Seizing a Golden Opportunity
Monroe and Livingston knew this was a golden opportunity which they must not pass up — regardless of their instruction, and regardless of the constitutionality of their being able legally to make such a purchase. The American and French ministers finally agreed on the purchase price — 60 million francs. For this vast Louisiana Territory, it was agreed that the U.S. would pay the ridiculously low sum of $11,250,000 outright. But America would also assume the claims of U.S. citizens against France to the amount of $3,750,000. The total amount would come to just about $15,000,000. What a pittance to pay for the vast territory ï¿½of 828,000 square miles (more than 500 million acres)! Out of this Louisiana Territory were carved part or all of thirteen states: All of Louisiana, Arkansas, Missouri, Iowa, North Dakota, South Dakota, Nebraska, Oklahoma, and parts of Colorado, Kansas, Minnesota, Montana and Wyoming. Never in the history of the world has there been any bargain to equal in value or in size the Louisiana Purchase. The true value of this territory in today's value would be almost beyond calculation. The rich Mississippi valley area and the fertile Kansas-Nebraska-Iowa wheat and corn belt comprise a major part of the world's richest bread basket. When signing the final documents of the purchase, America's minister in Paris, Robert Livingston, is reported to have exclaimed: "We have lived long, but this is the noblest work of our whole lives. From this day the United States take their place among the powers of the first rank." And Napoleon Bonaparte is said to have remarked: "This accession of territory [by the U.S.] affirms forever the power of the United States, and I have just given England a maritime rival that sooner or later will lay low her pride."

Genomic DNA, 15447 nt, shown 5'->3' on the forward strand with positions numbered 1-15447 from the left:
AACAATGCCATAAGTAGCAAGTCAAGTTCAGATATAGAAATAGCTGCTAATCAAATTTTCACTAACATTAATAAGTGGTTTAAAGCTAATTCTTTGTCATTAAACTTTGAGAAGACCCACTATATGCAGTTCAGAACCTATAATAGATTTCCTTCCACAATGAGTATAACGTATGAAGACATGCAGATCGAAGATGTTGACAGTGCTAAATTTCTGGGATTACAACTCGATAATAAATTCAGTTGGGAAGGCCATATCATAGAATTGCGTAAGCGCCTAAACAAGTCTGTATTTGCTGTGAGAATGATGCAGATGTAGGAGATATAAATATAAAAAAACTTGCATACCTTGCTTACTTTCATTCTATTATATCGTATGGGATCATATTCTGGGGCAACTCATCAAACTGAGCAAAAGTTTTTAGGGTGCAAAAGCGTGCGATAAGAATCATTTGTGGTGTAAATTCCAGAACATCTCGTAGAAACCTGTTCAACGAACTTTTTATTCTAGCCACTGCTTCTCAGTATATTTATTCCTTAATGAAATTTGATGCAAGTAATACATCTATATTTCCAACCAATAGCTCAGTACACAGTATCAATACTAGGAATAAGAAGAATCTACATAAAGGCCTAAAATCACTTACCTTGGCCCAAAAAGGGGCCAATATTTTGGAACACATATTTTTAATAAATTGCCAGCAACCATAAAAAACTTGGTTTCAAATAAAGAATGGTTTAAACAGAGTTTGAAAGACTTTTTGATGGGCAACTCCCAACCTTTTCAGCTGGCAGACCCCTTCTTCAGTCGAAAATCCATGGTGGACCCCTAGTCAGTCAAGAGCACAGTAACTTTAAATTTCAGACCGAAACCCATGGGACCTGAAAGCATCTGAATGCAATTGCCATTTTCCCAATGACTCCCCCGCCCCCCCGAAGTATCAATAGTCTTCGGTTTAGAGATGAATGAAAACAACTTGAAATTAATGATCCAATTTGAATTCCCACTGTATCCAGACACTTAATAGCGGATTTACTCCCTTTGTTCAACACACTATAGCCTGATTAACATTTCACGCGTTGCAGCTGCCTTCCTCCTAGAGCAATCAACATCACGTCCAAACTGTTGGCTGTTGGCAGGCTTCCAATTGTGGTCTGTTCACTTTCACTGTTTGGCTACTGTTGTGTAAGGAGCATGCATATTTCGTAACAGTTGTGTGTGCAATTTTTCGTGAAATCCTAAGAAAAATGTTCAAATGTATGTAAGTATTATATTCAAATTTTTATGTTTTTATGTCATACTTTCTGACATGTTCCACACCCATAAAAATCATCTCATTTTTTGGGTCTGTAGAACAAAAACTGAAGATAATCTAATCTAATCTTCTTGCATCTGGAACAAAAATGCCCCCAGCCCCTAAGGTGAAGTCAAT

Was the Purchase Legal?